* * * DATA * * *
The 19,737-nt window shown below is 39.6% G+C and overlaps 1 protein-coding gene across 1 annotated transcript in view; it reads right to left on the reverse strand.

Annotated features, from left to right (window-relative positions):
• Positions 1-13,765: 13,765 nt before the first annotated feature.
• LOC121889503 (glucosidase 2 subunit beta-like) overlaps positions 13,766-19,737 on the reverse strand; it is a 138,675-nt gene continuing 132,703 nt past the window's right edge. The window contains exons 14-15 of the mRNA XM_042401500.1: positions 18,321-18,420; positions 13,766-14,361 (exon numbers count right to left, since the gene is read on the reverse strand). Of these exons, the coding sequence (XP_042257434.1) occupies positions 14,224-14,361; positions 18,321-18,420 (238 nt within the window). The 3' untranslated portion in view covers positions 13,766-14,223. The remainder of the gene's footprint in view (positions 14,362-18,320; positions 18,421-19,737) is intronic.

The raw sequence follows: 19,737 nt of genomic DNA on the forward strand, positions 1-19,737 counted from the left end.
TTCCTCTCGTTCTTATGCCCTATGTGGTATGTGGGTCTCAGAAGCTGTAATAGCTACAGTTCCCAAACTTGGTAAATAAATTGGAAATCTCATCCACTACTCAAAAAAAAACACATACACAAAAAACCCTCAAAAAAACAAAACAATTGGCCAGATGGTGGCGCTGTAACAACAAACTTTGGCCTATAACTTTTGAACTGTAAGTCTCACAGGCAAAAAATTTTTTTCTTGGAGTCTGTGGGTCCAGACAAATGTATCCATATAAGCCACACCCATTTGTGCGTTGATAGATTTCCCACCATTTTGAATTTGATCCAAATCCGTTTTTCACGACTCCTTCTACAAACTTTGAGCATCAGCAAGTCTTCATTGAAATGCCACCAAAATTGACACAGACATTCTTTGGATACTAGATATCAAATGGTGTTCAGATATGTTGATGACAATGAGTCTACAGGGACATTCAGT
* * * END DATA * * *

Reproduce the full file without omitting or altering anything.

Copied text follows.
The 19,737-nt window shown below is 39.6% G+C and overlaps 1 protein-coding gene across 1 annotated transcript in view; it reads right to left on the reverse strand.

Annotated features, from left to right (window-relative positions):
• Positions 1-13,765: 13,765 nt before the first annotated feature.
• LOC121889503 (glucosidase 2 subunit beta-like) overlaps positions 13,766-19,737 on the reverse strand; it is a 138,675-nt gene continuing 132,703 nt past the window's right edge. The window contains exons 14-15 of the mRNA XM_042401500.1: positions 18,321-18,420; positions 13,766-14,361 (exon numbers count right to left, since the gene is read on the reverse strand). Of these exons, the coding sequence (XP_042257434.1) occupies positions 14,224-14,361; positions 18,321-18,420 (238 nt within the window). The 3' untranslated portion in view covers positions 13,766-14,223. The remainder of the gene's footprint in view (positions 14,362-18,320; positions 18,421-19,737) is intronic.

The raw sequence follows: 19,737 nt of genomic DNA on the forward strand, positions 1-19,737 counted from the left end.
TTCCTCTCGTTCTTATGCCCTATGTGGTATGTGGGTCTCAGAAGCTGTAATAGCTACAGTTCCCAAACTTGGTAAATAAATTGGAAATCTCATCCACTACTCAAAAAAAAACACATACACAAAAAACCCTCAAAAAAACAAAACAATTGGCCAGATGGTGGCGCTGTAACAACAAACTTTGGCCTATAACTTTTGAACTGTAAGTCTCACAGGCAAAAAATTTTTTTCTTGGAGTCTGTGGGTCCAGACAAATGTATCCATATAAGCCACACCCATTTGTGCGTTGATAGATTTCCCACCATTTTGAATTTGATCCAAATCCGTTTTTCACGACTCCTTCTACAAACTTTGAGCATCAGCAAGTCTTCATTGAAATGCCACCAAAATTGACACAGACATTCTTTGGATACTAGATATCAAATGGTGTTCAGATATGTTGATGACAATGAGTCTACAGGGACATTCAGT